Residents’ expectations for new rail stops: optimistic neighborhood perceptions relate to subsequent transit ridership
place - urban, mode - tram/light rail, ridership - perceptions, ridership - behaviour, planning - surveys
Light rail, Ridership, Expectations, Neighborhood perceptions, Perceived walkability, GPS
Although complete street policies are proliferating, little is known about how nearby residents perceive and act on their new active transportation opportunities. We survey the same neighborhood residents before and after they receive a new complete street renovation with five new light rail stops. We compare Time-1 expectations to use rail with Time-2 evidence of rail use, based on both self-reported and objective GPS/accelerometer measures of ridership. We examine neighborhood perceptions of four groups, created by combining Time-1 expectations to ride with Time-2 ridership: No expect/no ride, no expect/ride, expect/no ride, and expect/ride. The strongest differences were between the no expect/no ride and expect/ride groups. The riders had more positive expectations for light rail’s impact on the neighborhood than non-riders; these broad expectations were more powerfully associated with rail ridership than individual barriers to use, such as time constraints or weather. More positive perceptions of the route to rail stops (pleasantness, traffic safety, and crime safety) were also held by riders. Some of the more positive perceptions helped distinguish between the expect/ride group and the expect/no ride group. These results underscore that increasing positive neighborhood perceptions might help convert expected riders into actual riders.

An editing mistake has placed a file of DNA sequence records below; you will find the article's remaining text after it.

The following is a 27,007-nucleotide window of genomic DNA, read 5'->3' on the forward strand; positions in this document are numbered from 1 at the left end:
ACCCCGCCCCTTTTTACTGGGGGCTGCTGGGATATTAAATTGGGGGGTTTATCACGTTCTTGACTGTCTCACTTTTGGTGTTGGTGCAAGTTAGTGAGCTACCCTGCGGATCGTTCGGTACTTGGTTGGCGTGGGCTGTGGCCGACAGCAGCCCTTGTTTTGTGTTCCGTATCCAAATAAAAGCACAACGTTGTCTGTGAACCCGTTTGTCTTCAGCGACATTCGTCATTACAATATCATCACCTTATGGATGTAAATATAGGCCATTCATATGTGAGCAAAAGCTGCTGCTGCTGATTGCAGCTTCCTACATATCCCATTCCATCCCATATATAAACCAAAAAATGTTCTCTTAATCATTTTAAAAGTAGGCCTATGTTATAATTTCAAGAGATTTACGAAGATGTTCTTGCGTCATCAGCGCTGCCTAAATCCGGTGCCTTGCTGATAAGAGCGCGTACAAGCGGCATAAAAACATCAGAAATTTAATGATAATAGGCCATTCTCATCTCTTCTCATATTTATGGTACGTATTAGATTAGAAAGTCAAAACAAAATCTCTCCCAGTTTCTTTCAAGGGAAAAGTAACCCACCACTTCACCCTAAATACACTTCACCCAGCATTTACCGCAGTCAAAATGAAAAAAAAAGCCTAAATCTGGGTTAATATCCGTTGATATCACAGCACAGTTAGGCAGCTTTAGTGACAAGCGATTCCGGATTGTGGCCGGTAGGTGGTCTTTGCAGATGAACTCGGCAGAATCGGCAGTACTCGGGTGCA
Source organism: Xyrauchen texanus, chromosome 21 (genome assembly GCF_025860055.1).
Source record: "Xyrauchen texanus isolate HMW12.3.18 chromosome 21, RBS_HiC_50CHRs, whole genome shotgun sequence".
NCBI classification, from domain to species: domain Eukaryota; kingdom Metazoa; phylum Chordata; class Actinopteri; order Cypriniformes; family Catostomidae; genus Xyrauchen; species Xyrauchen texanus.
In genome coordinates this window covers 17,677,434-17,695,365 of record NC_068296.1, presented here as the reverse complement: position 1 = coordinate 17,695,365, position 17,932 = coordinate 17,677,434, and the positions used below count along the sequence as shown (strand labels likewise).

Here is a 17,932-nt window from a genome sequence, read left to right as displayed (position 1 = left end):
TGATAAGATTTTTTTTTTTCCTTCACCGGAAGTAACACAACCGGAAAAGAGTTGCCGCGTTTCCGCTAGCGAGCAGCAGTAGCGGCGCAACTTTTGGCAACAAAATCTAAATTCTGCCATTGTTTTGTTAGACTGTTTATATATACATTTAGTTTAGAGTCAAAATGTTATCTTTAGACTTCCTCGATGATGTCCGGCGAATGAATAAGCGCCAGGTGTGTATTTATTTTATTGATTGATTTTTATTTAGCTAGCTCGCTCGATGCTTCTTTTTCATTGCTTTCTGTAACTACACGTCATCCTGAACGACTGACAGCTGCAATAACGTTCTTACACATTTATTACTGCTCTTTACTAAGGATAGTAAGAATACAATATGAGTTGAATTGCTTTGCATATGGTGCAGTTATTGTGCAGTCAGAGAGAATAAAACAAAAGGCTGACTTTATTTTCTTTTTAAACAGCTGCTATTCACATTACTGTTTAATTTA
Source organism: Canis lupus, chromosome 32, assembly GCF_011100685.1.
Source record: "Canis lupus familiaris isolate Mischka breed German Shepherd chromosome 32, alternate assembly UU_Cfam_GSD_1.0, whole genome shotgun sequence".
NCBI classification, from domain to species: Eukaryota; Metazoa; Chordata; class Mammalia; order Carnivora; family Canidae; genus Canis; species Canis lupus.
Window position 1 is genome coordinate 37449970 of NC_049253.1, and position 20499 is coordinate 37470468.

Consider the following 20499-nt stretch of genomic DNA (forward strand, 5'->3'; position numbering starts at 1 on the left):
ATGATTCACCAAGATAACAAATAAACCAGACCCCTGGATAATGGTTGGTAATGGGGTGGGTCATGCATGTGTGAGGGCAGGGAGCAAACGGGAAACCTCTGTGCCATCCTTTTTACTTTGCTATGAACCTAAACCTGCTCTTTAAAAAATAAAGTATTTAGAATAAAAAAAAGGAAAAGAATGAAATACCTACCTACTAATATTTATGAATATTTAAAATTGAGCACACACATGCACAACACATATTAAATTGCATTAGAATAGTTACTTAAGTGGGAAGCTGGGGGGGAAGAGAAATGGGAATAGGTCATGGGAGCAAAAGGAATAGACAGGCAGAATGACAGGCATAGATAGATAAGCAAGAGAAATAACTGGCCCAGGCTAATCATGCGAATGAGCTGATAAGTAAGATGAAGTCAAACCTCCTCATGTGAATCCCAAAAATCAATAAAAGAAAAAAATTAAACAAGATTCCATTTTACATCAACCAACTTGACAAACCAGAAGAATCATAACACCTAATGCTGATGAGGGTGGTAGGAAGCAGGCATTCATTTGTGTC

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Brown, B.B., Jensen, W.A., & Tharp, D. (2019). Residents’ expectations for new rail stops: optimistic neighborhood perceptions relate to subsequent transit ridership. Transportation, Vol. 46, pp. 125-146.